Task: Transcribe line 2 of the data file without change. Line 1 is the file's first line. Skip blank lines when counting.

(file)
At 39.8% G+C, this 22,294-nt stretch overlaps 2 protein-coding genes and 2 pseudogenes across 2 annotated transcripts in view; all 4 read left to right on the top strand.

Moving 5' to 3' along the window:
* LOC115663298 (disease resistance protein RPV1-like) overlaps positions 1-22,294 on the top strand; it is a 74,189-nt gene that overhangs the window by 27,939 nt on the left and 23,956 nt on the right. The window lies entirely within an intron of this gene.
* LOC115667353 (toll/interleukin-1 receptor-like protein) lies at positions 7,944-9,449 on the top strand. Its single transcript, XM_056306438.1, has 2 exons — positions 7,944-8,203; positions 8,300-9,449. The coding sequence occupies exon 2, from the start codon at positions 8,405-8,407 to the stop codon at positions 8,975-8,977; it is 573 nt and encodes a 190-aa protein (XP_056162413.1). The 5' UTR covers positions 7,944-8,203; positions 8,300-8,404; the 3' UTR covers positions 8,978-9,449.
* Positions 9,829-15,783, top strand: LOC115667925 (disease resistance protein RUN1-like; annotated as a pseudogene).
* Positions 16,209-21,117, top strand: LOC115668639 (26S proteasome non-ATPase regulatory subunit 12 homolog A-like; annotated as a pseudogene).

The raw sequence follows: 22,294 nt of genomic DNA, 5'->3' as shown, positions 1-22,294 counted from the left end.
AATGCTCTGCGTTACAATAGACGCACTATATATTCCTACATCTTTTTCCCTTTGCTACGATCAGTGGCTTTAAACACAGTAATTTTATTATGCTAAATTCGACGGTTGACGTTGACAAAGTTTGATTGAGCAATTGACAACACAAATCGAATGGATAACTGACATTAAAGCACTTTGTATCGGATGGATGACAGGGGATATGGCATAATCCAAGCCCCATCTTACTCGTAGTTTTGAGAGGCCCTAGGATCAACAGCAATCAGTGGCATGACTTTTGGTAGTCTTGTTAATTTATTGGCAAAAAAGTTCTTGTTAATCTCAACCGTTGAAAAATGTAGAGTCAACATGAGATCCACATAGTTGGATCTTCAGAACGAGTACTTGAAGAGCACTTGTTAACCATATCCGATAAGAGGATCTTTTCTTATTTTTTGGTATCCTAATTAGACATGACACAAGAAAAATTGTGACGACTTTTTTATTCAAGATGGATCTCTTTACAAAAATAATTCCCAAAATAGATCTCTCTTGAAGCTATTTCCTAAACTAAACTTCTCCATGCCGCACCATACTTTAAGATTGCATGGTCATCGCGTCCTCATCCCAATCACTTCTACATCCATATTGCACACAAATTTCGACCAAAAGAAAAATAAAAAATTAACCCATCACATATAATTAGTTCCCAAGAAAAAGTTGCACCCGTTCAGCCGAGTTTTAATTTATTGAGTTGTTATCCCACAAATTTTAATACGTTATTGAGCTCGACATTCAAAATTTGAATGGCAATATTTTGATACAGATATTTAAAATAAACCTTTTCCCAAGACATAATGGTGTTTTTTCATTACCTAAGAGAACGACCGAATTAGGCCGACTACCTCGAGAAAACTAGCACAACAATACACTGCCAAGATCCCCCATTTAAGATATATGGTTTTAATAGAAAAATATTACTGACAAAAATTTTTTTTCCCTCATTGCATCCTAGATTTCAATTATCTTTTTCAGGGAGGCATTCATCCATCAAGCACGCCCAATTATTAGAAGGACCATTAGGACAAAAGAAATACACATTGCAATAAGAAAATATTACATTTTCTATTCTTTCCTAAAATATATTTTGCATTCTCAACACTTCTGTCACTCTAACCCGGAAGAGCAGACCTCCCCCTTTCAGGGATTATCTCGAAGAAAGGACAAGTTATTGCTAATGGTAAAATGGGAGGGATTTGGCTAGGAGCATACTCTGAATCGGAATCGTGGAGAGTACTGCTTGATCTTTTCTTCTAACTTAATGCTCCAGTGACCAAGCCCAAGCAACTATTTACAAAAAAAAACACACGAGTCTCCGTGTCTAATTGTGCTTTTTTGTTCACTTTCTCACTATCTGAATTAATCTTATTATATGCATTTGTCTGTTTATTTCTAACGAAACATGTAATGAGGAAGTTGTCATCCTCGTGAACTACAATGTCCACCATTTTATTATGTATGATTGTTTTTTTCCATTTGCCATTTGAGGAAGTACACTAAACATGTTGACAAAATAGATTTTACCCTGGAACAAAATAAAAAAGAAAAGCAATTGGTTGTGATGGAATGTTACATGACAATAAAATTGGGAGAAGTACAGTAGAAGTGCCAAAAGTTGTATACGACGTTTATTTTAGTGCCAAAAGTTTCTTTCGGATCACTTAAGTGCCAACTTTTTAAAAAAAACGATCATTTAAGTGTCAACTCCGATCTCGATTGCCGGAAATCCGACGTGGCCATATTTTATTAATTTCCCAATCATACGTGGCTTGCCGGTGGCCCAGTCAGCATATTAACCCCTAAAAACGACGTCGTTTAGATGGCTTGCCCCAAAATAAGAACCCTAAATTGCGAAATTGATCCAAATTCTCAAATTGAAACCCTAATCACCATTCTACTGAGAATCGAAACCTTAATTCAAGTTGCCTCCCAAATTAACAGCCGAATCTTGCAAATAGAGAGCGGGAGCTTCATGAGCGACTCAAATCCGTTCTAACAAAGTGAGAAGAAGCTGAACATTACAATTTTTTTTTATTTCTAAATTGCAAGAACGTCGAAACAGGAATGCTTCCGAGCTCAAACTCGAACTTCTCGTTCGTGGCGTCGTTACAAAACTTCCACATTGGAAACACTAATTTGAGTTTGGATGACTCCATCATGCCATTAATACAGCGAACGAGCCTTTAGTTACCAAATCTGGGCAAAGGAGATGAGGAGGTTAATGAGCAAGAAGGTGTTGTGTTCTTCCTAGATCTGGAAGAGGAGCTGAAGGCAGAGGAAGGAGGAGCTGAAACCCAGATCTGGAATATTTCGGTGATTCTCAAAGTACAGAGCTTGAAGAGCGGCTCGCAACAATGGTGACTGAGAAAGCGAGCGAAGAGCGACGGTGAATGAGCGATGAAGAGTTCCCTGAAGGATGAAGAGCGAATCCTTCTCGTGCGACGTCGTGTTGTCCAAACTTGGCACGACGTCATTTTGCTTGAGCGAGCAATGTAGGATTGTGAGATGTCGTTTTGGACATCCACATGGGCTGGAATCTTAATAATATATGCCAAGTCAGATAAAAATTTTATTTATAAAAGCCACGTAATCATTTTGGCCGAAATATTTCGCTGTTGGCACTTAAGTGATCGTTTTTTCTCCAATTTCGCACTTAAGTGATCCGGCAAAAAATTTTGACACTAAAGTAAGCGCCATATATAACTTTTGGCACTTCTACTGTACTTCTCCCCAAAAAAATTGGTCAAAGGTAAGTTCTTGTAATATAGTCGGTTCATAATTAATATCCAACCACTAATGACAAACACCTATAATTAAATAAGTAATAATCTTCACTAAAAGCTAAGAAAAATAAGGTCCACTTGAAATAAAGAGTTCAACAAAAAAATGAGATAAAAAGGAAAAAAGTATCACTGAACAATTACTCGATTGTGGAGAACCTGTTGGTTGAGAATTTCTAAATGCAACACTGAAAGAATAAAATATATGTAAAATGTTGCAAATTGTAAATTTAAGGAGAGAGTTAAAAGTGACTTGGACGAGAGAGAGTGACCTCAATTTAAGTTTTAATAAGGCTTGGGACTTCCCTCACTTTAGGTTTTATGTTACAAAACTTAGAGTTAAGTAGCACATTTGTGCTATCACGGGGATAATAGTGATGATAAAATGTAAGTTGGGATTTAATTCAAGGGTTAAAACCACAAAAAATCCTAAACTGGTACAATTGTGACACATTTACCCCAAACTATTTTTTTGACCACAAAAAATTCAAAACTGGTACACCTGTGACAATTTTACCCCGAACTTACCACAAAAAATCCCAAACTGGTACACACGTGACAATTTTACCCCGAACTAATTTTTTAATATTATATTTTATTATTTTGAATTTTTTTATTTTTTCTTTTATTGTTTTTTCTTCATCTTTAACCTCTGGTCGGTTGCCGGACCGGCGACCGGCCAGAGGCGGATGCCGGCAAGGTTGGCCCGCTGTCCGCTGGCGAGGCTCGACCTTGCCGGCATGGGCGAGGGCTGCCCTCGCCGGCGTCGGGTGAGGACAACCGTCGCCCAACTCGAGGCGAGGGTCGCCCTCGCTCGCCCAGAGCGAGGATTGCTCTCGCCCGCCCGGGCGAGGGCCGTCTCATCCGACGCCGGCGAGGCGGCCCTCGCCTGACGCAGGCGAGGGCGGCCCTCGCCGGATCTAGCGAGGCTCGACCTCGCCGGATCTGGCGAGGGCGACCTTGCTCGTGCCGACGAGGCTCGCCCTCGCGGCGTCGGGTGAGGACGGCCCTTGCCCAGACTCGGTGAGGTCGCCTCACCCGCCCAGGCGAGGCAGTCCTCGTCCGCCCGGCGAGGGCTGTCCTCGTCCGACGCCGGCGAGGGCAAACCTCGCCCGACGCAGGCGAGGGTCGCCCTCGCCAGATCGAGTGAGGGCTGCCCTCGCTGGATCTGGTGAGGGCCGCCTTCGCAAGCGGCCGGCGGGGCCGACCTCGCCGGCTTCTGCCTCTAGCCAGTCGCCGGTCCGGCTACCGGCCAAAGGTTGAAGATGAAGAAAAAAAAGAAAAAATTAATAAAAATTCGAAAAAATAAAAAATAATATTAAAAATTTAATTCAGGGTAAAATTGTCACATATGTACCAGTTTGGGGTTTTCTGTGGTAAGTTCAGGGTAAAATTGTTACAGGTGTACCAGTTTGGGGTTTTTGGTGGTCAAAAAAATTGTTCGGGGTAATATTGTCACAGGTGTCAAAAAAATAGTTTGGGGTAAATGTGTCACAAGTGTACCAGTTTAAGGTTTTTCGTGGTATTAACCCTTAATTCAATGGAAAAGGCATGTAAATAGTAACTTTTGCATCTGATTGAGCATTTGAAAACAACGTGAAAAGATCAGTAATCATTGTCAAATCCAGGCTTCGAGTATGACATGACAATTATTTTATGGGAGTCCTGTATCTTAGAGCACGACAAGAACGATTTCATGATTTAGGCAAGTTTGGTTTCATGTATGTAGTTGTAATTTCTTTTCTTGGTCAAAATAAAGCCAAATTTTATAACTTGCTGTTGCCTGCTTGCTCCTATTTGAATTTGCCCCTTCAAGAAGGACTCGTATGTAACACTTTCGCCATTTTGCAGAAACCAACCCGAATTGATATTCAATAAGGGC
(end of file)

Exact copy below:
Moving 5' to 3' along the window: